Open Access

The diversification of modern animals: Douglas Erwin and James Valentine on the Cambrian explosion

Evolution: Education and Outreach20147:22

https://doi.org/10.1186/s12052-014-0022-3

Received: 2 September 2014

Accepted: 3 September 2014

Published: 14 October 2014

Abstract

No abstract.

Keywords

PreCambrian Metazoan origins Metazoan diversity Ecological opportunity Developmental capability

Book details

The Cambrian Explosion: The Construction of Animal Biodiversity, by Douglas H. Erwin and James W. Valentine. Greenwood Village, CO: Roberts & Co. 2013. Pp ix + 406. H/b $60.00, ISBN 978-1-936211-03-5.

When writing The Origin of Species, Darwin ([1859], pp. 306-309) puzzled over the abrupt beginning of life's fossil record: after long, seemingly lifeless eras, an extraordinary diversity of marine life suddenly burst forth into the geological record. Nowadays, the trained minds of geologists and microbial biochemists see abundant evidence of microbial activity in these seemingly lifeless pre-Cambrian rocks: indeed, these microbes' photosynthesis and chemosynthesis transformed the chemistry of the oceans and the geology of their sediments (Fischer [1984], Konhauser [2007]). Since Darwin's time, a pre-Cambrian biota of macroscopic multicellular organisms, the Ediacaran biota, has been discovered, although just what these organisms were, or even whether they were all aquatic, is far from settled (Knauth [2013], Retallack [2013], Xiao [2013]). It remains true that the first organisms we can recognize as members of living phyla burst into the fossil record, in remarkable diversity, with disconcerting suddenness, in the Cambrian period, beginning 540 million years ago. What happened?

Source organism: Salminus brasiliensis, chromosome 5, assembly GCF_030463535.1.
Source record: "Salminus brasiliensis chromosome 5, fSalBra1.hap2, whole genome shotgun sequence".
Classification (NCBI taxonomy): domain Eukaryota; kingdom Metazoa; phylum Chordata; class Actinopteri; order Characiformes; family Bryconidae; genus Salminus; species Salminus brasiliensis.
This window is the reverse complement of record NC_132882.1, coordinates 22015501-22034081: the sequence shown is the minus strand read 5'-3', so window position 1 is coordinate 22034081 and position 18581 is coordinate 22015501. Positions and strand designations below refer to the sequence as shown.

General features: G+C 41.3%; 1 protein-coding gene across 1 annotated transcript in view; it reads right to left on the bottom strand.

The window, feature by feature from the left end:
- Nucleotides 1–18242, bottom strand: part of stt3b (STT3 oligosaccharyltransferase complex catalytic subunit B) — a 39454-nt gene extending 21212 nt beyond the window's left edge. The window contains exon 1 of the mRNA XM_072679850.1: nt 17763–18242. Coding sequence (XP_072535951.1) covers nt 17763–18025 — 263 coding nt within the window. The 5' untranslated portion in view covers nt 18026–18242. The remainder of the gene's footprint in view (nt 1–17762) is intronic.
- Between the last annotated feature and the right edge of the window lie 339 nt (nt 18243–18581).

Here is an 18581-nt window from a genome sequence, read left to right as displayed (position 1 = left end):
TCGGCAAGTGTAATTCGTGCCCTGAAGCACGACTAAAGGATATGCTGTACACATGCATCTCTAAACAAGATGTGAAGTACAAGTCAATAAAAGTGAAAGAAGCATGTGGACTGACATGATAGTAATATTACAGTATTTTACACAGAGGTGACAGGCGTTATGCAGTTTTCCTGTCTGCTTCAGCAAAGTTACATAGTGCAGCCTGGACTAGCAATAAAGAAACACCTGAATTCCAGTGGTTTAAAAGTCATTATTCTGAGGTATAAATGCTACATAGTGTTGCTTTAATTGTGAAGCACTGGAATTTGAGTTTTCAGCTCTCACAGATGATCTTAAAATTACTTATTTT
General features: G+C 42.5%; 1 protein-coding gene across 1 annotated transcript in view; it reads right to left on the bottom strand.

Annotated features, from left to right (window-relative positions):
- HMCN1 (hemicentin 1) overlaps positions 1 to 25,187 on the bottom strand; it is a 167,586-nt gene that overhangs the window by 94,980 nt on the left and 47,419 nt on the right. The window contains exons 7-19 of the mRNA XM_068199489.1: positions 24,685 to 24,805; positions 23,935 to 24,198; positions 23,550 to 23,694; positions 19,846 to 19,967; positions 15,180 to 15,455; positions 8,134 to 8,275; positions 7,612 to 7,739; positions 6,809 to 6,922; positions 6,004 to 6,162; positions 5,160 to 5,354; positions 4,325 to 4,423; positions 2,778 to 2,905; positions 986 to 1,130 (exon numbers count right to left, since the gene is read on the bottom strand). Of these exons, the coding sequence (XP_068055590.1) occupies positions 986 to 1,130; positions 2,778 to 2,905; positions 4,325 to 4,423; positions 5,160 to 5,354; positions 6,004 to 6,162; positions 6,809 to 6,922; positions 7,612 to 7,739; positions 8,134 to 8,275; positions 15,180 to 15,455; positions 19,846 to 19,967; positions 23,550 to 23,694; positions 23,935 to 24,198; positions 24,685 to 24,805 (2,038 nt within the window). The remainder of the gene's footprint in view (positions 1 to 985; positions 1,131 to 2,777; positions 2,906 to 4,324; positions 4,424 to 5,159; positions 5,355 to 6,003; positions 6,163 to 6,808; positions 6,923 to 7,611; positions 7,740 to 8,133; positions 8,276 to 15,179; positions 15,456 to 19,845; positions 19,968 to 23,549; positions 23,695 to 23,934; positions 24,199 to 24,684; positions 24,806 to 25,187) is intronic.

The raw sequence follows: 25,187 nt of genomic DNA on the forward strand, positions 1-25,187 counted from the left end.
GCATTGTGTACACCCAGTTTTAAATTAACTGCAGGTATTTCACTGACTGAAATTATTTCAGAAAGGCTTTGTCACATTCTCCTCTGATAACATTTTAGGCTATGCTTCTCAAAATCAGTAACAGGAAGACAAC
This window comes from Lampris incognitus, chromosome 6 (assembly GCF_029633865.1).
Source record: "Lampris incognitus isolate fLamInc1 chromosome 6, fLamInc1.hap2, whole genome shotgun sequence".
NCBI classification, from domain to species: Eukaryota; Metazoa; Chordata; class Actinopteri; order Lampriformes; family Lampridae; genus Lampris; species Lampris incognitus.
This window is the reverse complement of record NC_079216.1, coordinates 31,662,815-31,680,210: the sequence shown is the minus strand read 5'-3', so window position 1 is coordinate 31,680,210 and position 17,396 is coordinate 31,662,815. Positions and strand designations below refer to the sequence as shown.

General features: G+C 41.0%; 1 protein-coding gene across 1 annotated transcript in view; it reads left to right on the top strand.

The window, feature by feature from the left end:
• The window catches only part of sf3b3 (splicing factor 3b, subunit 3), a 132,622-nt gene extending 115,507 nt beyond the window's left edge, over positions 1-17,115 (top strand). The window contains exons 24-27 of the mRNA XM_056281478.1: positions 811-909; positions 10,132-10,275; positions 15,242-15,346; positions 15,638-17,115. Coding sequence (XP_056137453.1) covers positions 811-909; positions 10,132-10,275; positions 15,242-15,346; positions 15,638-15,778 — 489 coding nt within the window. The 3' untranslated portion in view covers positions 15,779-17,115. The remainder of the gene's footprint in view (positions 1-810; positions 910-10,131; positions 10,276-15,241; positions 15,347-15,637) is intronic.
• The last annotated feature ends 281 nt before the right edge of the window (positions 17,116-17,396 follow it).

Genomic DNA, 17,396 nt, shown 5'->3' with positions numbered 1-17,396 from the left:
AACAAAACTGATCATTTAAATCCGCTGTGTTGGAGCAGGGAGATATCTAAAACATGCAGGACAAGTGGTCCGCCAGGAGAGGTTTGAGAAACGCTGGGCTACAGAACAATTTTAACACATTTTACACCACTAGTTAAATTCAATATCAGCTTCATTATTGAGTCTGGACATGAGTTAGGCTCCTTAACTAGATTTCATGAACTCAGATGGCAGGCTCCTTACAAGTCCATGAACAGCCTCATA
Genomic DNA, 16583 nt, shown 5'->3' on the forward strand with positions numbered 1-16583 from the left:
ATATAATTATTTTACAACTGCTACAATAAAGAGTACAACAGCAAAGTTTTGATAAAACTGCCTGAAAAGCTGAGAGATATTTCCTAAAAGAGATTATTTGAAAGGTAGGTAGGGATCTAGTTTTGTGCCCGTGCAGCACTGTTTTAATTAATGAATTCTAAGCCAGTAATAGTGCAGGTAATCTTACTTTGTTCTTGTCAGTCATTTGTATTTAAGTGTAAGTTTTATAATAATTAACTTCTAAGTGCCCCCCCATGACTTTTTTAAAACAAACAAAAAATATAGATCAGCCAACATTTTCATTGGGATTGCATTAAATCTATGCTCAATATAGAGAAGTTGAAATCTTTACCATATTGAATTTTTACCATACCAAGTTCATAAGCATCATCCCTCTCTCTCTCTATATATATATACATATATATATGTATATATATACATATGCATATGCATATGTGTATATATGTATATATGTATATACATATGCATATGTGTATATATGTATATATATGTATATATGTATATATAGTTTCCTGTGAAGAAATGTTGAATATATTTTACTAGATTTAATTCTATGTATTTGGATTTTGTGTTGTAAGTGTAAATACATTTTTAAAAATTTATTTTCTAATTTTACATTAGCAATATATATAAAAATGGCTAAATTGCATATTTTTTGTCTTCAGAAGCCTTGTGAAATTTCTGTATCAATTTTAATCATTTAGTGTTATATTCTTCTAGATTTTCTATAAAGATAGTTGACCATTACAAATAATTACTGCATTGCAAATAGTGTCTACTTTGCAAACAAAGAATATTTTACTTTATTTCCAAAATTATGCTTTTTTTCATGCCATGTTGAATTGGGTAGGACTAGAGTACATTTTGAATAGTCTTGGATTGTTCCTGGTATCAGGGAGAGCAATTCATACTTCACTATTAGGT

In The Cambrian Explosion, two paleontologists, Douglas Erwin and his former dissertation advisor James Valentine, document the explosion of diversity in the Cambrian, and the events leading up to it, in lavishly illustrated detail. This story begins with the origin about two billion years ago — by an Archaean incorporating bacterial symbionts capable of aerobic respiration — of eukaryotes. Transforming bacterial symbionts into the microscopic power plants we call mitochondria made possible the evolution of large multicellular organisms with division of labor among their cells (Lane and Martin [2010]). After outlining the plan of their book, they explain how one infers an evolutionary narrative from the geological record — how one tells the relative, and the absolute, ages of widely separated fossil deposits. They end the book's first section by discussing the environmental events (including two episodes when nearly all the earth froze!) associated with the gradual oxygenation of first the atmosphere, then the ocean, that set the stage for the explosive diversification of fossilizable life.